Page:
Almost all sailors had two jobs during the war: one during combat operations and another one at all other times. During combat or while standing watch in areas where the enemy might be encountered, Chomicki worked as a plane spotter, which he also describes as a gun director. Spotting enemy planes, estimating the range to the plane and keeping track of weather and a dozen other variables, the gun control team fed information to the men actually operating the weapons. Only the most rudimentary of mechanical computers existed on any Navy ships at the time, so skilled spotters and gun directors were critical to the success of a combat mission.

USS Willmarth saw duty in the Solomon Islands, Treasury Island and New Guinea shortly after arrival in the Pacific Theater. By October of 1944, Chomicki and his shipmates were at Leyte Gulf in the Philippines, ready to support what is considered by many historians as the largest naval battle of WWII. Just before 7 p.m. on Oct. 24, USS Willmarth was attacked by three Japanese warplanes with little damage to the ship. Before dawn the next morning, Chomicki’s spotting skills would be on call again as two more warplanes attacked the ship, with gunfire from the USS Willmarth bringing down one plane.

Less than 12 hours later, the Willmarth was attacked again, this time by a lone dive bomber. The crew successfully downed the plane, which crashed into the sea. While making great quantities of smoke to screen other ships, Chomicki’s ship came under fire once more shortly before dawn on Oct. 26.

The Willmarth steamed through many areas of the Pacific during the next few months providing escort and screening for attacking forces. Chomicki’s last big excitement while a member of the Willmarth crew happened when the ship experienced a suicide bomber attack in April of 1945. The gunners successfully hit the plane, which crashed into the sea just 20 yards from the ship.

Chomicki’s Pacific duty ended on a Liberty ship, the USS Cybele, while anchored in Tokyo Bay where he rode out one of the many typhoons he experienced during his time at sea. He joined the USS Cybele in May 1945 in Galveston, Texas. Liberty ships were used to move supplies to the military around the world.

In 1948, Nick Chomicki built a house by hand. He still lives in the hamilton home today.

Returning to the United States and finally discharged in February of 1946, Chomicki came home to Mary and their life in the Lawrenceville area. By 1948, he adopted his father’s carpentry skills and built a home in Hamilton for Mary with help from his brother. He still lives in the house.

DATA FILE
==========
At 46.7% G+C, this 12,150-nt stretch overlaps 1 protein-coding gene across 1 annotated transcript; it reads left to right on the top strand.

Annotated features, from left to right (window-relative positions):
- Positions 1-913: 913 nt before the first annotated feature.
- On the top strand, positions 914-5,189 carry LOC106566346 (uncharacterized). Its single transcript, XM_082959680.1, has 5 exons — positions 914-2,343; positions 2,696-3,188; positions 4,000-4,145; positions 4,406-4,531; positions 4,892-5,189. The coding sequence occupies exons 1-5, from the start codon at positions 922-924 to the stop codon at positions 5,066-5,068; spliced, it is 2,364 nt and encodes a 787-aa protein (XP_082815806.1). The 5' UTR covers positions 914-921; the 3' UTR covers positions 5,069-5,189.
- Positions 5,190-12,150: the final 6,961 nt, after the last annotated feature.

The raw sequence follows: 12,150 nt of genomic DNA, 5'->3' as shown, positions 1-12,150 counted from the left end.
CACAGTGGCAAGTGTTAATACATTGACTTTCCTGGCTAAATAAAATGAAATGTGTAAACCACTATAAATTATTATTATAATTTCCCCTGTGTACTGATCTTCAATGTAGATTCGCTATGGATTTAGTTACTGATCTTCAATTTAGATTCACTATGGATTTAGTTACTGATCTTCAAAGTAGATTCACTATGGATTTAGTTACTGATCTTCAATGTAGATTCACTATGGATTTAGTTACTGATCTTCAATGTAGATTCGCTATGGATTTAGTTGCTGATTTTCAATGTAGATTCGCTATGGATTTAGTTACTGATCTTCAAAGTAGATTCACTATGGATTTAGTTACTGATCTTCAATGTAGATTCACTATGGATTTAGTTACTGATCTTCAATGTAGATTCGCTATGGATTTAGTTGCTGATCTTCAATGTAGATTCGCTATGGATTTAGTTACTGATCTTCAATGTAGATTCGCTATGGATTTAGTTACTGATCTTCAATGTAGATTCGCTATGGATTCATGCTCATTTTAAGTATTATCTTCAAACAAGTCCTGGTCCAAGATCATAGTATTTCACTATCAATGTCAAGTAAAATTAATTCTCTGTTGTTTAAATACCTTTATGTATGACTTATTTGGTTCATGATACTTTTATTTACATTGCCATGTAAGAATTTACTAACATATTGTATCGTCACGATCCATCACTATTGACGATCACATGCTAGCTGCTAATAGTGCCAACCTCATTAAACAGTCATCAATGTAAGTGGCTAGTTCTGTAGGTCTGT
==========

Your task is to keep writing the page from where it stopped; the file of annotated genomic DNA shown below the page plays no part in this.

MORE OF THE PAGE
The couple started a family, too, with a son named Nick and their daughter Pat. Chomicki’s eyes light up when he talks about his granddaughter, Alexis, a senior at St. Joseph’s University in Philadelphia.

Chomicki returned to office work after discharge by learning to use a comptometer, a mechanical machine that some consider as a bridge between an adding machine and a computer. Those trained to use this super adding machine were considered highly-skilled workers. Working for several companies in the area, Chomicki eventually turned to sales for a brick manufacturer whose products adorn many buildings in New Jersey. He liaised with architectural firms throughout the area to ensure the architects called for the right brick for each building.

Continuing to play baseball after the war, Chomicki also volunteered his talents with a variety of civic organizations including the Kiwanis, the VFW, and the American Legion. Still living in the home he built to this day, Chomicki said he is very proud of his children and grandchildren, as well as the honors he continues to amass.

The summer of 2011 found Nick throwing out the first pitch at an American Legion game in Hamilton and receiving a ceremonial jersey. May 2016 began with Nick being honored at a Trenton Thunder game during a military appreciation program and ended with his role as the Grand Marshal of the Lawrenceville Memorial Day Parade.

Nov. 5 will bring another honor as American Legion Post 414 in Lawrence will fete Chomicki as the last living player on the 1933 Trenton Schroths and for his military service in WWII. Proclamations are expected from NJ State Senator Shirley Turner, the state Department of Military and Veterans Affairs, the state Commander of the N.J. American Legion, Mercer County Freeholder Pat Colavita and Lawrence Township Council Member Jim Kownacki.